A few years ago the dishwasher broke and, as gallons of water spewed out from under the sink flooding our whole kitchen, I stood in fascination—completely paralyzed—waiting for the water to stop of its own accord.  When it didn’t, I began running back and forth from the front door to the kitchen with my head in my hands moaning, “I don’t know what to do! I don’t know what to do!”  My teenage son, meanwhile, went outside and shut off the water at the main valve, and my daughter grabbed towels to mop up Noah’s flood.  Together, they singlehandedly shored up the dam. At least I raised smart kids.

I am worthless in a crisis, I tell you.  If it wasn’t for the doctors in the delivery room, there’s no telling how long I’d have stayed pregnant before doing the intelligent thing and giving birth.

I’ve discovered the root of the problem, though. It’s that little phrase, should be.  It sounds so harmless.  But don’t be fooled.  It’s not. It’s as deadly as a two-year-old with the sniffles. Just cozy up to that little bit of innocence, and you might as well cross two weeks off your calendar right now, cuz you’re going down.  And it’ll be ugly.

Things are never as they should be.  If they were, then the political pundits who predicted a surprise revolution at the polls this month would all be heroes instead of zeros. If things were as they should be, chocolate would have no calories, clocks would have no faces, and good novels would have no endings.  Gas would cost us pennies, houses would be self-cleaning, and teenagers would all be grateful.  Government would be intelligent, nothing would be clearly ambiguous, and mornings would always be good.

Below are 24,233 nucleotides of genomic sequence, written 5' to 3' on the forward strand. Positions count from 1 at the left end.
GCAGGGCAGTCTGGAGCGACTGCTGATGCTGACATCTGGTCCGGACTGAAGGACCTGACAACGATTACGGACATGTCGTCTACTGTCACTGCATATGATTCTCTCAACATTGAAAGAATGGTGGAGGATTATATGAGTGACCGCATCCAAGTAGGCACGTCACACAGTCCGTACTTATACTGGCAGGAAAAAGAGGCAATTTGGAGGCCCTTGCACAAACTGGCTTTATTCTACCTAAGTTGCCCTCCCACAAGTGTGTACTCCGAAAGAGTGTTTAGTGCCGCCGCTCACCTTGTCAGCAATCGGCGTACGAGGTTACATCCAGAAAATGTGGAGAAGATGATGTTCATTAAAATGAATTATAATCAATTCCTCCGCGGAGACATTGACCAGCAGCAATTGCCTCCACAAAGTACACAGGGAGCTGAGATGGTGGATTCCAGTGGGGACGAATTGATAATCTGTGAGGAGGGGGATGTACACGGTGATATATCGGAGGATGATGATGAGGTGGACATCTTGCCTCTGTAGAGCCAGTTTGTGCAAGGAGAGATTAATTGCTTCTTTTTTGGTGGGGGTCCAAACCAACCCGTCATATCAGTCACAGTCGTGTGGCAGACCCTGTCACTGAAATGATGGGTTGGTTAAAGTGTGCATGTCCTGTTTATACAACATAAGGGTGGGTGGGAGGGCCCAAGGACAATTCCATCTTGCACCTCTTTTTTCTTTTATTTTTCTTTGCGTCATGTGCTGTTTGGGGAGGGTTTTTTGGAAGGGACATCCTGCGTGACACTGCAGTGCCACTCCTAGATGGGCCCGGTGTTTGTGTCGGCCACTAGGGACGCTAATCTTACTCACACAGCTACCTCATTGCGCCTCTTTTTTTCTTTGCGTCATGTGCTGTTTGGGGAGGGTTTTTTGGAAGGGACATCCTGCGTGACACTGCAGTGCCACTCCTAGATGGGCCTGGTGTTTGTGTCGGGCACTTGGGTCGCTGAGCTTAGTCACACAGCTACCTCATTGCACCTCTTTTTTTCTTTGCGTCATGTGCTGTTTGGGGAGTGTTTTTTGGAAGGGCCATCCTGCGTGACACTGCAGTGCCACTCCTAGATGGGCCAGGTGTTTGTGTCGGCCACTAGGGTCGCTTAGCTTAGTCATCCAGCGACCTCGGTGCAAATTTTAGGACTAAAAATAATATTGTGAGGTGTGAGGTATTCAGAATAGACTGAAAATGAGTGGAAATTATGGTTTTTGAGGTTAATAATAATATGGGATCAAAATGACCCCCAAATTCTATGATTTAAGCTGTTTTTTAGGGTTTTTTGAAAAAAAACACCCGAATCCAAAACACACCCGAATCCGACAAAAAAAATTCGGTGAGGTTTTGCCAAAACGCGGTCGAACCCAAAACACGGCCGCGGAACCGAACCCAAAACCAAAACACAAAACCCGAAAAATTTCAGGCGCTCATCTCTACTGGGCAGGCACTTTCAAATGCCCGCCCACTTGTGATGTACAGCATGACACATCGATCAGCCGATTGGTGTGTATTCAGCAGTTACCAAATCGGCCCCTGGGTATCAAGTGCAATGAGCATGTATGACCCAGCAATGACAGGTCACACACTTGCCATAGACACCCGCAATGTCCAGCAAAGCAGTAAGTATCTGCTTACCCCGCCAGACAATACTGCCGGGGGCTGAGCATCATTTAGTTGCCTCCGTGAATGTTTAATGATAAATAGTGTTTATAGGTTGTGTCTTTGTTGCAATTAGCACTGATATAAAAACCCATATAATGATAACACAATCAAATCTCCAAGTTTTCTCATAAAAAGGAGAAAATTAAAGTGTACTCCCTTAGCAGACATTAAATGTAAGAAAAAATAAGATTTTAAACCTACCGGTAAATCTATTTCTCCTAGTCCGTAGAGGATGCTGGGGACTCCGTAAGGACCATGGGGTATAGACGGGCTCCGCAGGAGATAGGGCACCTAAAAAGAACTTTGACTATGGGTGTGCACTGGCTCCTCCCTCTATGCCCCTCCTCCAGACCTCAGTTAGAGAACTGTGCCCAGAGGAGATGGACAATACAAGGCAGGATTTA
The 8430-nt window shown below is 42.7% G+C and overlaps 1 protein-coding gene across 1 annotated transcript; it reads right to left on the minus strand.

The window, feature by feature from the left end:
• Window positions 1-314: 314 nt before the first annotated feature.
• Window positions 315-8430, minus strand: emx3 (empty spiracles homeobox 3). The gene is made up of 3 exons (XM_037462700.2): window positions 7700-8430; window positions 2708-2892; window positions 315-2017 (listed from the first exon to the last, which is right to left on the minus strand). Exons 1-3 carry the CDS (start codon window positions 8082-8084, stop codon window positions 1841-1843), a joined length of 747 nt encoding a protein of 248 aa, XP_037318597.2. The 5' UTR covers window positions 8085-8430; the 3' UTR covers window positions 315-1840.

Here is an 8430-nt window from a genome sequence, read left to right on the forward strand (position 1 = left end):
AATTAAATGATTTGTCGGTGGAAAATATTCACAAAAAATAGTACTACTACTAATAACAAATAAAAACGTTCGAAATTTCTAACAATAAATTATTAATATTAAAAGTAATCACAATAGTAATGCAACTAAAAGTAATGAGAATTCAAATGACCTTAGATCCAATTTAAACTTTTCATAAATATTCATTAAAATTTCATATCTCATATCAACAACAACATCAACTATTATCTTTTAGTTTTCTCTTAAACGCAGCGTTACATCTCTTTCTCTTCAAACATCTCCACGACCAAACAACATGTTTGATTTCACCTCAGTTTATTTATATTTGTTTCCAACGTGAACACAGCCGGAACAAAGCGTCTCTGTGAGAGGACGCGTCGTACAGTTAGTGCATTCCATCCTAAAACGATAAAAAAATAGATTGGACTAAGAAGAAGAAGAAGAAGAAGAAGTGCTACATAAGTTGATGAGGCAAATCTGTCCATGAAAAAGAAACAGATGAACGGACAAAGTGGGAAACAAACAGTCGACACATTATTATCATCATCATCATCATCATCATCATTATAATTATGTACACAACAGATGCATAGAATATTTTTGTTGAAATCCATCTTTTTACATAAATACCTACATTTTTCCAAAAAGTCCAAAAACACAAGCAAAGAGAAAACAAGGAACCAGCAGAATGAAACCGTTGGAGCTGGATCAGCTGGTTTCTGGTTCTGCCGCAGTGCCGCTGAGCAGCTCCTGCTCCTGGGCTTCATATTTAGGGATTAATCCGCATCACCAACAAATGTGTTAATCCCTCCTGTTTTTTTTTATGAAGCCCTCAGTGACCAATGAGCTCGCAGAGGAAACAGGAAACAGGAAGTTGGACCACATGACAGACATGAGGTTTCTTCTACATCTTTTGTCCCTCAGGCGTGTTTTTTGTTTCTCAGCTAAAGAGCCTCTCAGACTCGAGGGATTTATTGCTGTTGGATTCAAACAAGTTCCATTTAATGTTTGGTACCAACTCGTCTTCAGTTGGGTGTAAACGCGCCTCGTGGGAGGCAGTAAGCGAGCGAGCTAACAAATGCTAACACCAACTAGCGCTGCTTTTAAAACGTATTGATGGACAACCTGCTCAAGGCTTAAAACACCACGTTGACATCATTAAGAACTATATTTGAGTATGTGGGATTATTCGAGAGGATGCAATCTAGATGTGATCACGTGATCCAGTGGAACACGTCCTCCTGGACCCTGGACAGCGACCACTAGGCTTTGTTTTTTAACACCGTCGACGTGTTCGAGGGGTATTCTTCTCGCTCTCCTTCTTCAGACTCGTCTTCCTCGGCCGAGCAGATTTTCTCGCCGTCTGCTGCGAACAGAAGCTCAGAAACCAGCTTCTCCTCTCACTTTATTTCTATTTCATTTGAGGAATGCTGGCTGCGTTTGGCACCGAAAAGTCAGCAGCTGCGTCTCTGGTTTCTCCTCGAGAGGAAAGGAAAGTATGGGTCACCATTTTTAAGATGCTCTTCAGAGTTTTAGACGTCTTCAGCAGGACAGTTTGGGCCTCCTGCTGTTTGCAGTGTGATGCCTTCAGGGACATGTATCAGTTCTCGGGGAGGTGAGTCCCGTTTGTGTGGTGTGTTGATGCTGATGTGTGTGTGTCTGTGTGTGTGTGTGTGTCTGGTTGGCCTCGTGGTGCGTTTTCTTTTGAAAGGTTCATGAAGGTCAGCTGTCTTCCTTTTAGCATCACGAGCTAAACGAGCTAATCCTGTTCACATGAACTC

If you’re anything like me, you’ve fallen under the spell of unrealistic expectations.  That’s where disappointment comes from.  Not from your husband. Not from your wife. Not from learning the truth about Santa.    Disappointment comes from unrealistic expectations.

The secret to happiness is having realistic expectations.  I don’t usually know what those look like—reference Paragraph One above—but I’ll try to take a stab at it. Realistically, you must understand that everything you need to get to work on time is going to break down at exactly the moment you pull out of the driveway.  That’s Murphy’s Law—if something can go wrong, it will go wrong. My husband says that the law of our house is that Murphy was an optimist. But you know you’ll get through it just like always, so stop running back and forth with your head in your hands crying, “I don’t know what to do!” In other words, don't be like me.